He was Immanuel, God with us, but never forget that Almighty God was content to be twenty inches long. He was content to suckle at a virgin’s breast. The mighty God is born here, in a stable, as a little child. He humbled Himself and took the form of a servant (Phil. 2:5-8), formed in the likeness of men. He condescends to become one of us.
Because He humbled Himself in this way, God has given Him the name that is above every name. Not only so, but He has given Him all these names. He shall be called Wonderful. Wonders accompanied Him wherever He went, and He Himself was the central wonder. He was astonishing(Matt. 7:28). He gives glorious counsel; He is the great counselor. Among other things, He counselsus to gain true wealth, to put on clean raiment, and to anoint our eyes with salve (Rev. 3:18). He is the Wisdom of God; He is the true Understanding (Prov. 8:14). Listen then to His counsel. He is the mighty God; this is not the Immanuel-like presence of some tiny god. This term (El) is also applied to the Messiah in Psalm 45:6. He is the everlasting Father. As He told Philip, those who had seen Him had seen the Father.
Moreover, as the Church is His bride, and our mother (Gal. 4:26), He is our Father as we are considered as individual sons and daughters. But in the collective and corporate sense, He is our husband and brother (Eph. 5:32; Heb. 2:11).
And finally, He is the Prince of all peace, and so it is that peace will come to our sorry world. Isaiah has already spoken of this (Is. 2:4).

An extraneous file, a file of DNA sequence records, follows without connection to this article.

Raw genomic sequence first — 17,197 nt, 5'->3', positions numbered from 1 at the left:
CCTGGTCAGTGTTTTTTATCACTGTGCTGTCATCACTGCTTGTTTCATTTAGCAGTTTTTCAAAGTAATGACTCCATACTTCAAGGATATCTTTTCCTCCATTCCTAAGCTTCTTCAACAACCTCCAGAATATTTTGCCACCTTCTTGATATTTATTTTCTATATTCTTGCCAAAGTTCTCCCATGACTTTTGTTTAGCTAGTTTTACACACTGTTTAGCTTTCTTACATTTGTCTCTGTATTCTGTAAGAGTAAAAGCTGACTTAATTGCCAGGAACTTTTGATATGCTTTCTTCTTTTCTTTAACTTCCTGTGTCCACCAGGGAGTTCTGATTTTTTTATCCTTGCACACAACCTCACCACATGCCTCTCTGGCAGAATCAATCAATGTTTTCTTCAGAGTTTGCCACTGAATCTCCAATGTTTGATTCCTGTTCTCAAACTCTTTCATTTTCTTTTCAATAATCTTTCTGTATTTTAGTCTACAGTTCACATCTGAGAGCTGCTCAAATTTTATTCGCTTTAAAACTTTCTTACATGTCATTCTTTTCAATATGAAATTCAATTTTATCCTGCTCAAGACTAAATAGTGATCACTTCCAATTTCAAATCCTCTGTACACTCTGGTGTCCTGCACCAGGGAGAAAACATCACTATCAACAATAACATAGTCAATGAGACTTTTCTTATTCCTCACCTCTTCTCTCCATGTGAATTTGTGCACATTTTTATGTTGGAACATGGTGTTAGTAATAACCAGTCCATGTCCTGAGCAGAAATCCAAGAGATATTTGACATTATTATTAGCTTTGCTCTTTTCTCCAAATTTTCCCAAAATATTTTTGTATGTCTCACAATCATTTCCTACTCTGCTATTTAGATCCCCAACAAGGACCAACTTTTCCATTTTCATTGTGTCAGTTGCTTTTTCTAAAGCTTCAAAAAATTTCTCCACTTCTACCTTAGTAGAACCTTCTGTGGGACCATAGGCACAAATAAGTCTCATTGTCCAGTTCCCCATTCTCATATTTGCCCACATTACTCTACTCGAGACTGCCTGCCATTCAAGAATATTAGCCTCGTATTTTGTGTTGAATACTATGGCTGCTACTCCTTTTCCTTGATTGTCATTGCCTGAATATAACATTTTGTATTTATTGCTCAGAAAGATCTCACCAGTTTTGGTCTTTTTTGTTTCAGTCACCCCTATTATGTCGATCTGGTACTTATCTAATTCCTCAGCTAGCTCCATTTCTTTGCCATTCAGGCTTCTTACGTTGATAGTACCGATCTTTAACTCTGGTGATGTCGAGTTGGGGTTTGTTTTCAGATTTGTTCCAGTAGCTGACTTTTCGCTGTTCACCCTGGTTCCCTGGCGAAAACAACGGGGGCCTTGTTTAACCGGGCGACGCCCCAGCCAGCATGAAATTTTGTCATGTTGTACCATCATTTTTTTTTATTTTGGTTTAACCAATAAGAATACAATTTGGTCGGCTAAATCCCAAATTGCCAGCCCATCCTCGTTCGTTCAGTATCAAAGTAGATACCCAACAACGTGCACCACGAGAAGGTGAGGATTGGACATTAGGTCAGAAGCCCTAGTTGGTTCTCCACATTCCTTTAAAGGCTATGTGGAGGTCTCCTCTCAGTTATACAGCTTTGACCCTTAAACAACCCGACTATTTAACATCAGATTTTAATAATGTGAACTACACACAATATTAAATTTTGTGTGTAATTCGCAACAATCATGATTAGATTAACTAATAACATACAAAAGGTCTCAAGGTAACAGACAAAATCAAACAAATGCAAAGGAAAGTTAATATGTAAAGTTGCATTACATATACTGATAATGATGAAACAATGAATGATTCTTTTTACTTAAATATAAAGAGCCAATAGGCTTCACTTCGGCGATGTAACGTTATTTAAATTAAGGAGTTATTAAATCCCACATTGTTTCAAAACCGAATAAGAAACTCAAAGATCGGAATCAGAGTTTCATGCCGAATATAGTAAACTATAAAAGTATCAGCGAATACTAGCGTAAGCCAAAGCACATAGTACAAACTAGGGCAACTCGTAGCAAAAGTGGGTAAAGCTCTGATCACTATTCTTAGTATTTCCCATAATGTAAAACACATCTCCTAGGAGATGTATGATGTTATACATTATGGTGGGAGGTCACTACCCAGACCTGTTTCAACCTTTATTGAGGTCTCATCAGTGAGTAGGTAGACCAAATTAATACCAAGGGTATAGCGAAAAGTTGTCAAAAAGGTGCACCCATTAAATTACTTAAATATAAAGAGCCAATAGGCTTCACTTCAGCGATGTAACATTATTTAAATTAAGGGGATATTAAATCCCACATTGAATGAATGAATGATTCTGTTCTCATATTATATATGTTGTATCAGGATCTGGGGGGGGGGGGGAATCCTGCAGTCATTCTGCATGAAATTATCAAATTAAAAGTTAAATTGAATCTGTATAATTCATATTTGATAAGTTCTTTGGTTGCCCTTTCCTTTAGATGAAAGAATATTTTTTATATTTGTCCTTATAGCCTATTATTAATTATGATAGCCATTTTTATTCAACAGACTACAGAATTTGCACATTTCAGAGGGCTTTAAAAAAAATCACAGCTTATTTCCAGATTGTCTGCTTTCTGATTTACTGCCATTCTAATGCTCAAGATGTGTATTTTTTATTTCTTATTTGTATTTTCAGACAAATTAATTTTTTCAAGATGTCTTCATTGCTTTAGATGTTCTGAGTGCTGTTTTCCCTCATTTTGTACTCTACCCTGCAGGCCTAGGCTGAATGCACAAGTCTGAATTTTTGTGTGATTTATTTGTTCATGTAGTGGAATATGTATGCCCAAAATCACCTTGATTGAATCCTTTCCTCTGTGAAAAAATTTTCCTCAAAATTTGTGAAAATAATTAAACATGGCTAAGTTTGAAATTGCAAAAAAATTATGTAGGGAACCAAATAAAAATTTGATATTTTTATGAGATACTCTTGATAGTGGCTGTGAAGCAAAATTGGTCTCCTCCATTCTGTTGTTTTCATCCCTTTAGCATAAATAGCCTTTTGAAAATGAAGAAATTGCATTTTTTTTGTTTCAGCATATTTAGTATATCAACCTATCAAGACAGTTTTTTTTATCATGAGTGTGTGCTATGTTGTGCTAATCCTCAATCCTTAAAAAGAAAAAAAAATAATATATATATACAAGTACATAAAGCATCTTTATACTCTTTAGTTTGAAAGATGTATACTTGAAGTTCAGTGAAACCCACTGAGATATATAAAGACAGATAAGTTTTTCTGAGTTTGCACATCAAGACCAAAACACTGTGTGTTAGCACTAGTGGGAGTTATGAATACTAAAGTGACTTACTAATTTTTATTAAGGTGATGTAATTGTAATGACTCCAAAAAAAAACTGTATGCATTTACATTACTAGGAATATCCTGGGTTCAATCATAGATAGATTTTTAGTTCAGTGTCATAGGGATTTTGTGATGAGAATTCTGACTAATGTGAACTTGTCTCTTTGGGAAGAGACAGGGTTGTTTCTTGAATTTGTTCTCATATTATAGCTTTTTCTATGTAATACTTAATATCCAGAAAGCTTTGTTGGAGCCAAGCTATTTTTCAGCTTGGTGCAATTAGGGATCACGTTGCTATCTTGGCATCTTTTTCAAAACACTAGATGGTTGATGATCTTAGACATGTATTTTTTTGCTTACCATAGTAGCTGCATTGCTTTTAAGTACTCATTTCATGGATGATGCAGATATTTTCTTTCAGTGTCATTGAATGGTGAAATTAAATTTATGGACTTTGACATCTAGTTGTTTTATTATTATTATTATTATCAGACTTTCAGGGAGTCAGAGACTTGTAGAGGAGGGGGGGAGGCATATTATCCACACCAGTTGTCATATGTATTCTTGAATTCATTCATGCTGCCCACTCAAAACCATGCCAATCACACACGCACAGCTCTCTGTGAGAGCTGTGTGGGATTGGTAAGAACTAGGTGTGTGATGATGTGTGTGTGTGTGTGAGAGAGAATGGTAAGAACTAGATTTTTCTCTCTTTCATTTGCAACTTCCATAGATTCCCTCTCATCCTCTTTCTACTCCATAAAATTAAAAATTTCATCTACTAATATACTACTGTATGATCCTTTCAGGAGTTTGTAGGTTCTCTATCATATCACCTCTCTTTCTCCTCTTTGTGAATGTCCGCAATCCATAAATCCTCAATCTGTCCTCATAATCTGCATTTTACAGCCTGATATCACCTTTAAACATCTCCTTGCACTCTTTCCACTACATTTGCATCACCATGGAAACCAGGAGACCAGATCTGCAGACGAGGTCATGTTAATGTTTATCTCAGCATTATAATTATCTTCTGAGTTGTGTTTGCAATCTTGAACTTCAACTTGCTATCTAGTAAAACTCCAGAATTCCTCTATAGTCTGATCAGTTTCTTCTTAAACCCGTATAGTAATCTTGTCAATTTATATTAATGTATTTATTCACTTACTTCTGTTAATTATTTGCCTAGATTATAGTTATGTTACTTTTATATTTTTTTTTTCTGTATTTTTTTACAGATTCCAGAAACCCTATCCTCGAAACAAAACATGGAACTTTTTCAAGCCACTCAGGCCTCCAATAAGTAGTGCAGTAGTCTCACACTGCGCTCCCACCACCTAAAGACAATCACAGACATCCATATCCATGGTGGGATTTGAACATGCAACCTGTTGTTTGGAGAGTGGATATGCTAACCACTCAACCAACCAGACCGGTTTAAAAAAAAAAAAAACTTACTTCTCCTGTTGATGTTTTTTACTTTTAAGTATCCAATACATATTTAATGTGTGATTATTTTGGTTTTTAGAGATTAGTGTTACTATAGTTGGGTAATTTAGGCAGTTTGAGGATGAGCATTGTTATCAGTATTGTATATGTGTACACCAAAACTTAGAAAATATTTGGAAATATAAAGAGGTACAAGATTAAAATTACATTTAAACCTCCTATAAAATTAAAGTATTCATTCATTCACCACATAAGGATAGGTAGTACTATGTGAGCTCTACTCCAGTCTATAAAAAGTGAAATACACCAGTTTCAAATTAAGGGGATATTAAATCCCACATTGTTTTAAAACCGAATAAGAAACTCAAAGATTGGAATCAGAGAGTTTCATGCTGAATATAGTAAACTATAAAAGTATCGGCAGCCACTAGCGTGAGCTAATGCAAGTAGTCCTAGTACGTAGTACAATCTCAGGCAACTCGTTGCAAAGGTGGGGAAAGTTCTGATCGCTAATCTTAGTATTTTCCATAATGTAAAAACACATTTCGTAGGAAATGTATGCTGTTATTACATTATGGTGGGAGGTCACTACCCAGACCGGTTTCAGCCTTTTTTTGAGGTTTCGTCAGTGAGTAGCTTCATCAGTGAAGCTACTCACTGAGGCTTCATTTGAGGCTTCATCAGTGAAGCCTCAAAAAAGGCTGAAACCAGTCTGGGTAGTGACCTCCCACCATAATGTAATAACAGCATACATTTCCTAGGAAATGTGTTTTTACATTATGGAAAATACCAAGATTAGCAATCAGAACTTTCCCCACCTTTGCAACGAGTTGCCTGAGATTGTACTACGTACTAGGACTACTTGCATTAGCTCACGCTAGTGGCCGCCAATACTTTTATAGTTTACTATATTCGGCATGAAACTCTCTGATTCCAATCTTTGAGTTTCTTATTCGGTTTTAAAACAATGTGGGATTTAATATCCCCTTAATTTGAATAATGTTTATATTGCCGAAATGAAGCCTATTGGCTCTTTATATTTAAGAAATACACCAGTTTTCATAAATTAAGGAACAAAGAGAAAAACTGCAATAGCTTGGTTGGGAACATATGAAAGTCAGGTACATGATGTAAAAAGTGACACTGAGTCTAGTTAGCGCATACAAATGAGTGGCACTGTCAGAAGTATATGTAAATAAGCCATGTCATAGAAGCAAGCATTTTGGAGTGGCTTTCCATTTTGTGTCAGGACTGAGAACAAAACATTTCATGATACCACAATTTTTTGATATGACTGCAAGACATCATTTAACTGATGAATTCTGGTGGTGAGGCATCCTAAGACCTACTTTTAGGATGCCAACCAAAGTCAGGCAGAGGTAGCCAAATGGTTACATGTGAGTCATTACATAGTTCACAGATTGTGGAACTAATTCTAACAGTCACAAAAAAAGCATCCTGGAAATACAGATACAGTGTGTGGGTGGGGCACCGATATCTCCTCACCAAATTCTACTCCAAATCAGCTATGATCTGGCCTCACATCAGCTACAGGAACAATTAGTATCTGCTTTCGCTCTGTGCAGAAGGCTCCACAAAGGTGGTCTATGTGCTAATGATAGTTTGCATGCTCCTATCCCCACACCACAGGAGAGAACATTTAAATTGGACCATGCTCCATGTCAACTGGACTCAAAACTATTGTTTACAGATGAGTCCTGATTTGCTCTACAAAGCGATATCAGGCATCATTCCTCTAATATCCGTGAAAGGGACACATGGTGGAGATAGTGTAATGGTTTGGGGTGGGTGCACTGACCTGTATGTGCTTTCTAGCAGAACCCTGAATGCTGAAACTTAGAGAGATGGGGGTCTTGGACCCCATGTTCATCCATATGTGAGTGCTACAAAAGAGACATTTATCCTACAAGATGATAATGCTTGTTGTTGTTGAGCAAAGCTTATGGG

His government here is described in two ways. One, it is His burden. He carries it. The government is upon His shoulder. He takes responsibility for it. A similar image is found later in Isaiah, also describing the rule of the Lord. “He shall feed his flock like a shepherd: He shall gather the lambs with his arm, And carry them in his bosom, And shall gently lead those that are with young” (Is. 40:11). So the Lord does not rule by “sitting on,” but rather He rules by carrying. What does the Lord do with His “strong hand” (Is. 40:10)? His arm rules for Him, and yet, that strong arm is our salvation. That strong arm picks us up.
The governments of men, apart from Christ, however proud their talk, are nothing but maimed lambs. Christ comes down to us, climbs over the crags to retrieve us, picks us up, and takes the government on His shoulder. He carries us home. Secularism is what we call it when that bleeding lamb kicks.
And secondly, it is a government that will never cease growing. It will grow forever and ever, and a Son of David will reign forever and ever. It cannot be reversed. It cannot be undone. It cannot be rewound. The battle cannot be fought over again, with the Lord losing this time. Christ cannot be tempted again. He cannot be flogged again. He cannot be nailed to the tree again. He cannot be buried again. He cannot be raised from the dead again because His resurrection was once for all, and was the inauguration of His kingdom which cannot stop growing.
This thing will be done, and will be everlastingly done, because it will be done by the zeal of the Lord of hosts. How is that not enough for us?
“And in that day there shall be a root of Jesse, Which shall stand for an ensign of the people; To it shall the Gentiles seek: And his rest shall be glorious” (Is. 11:10).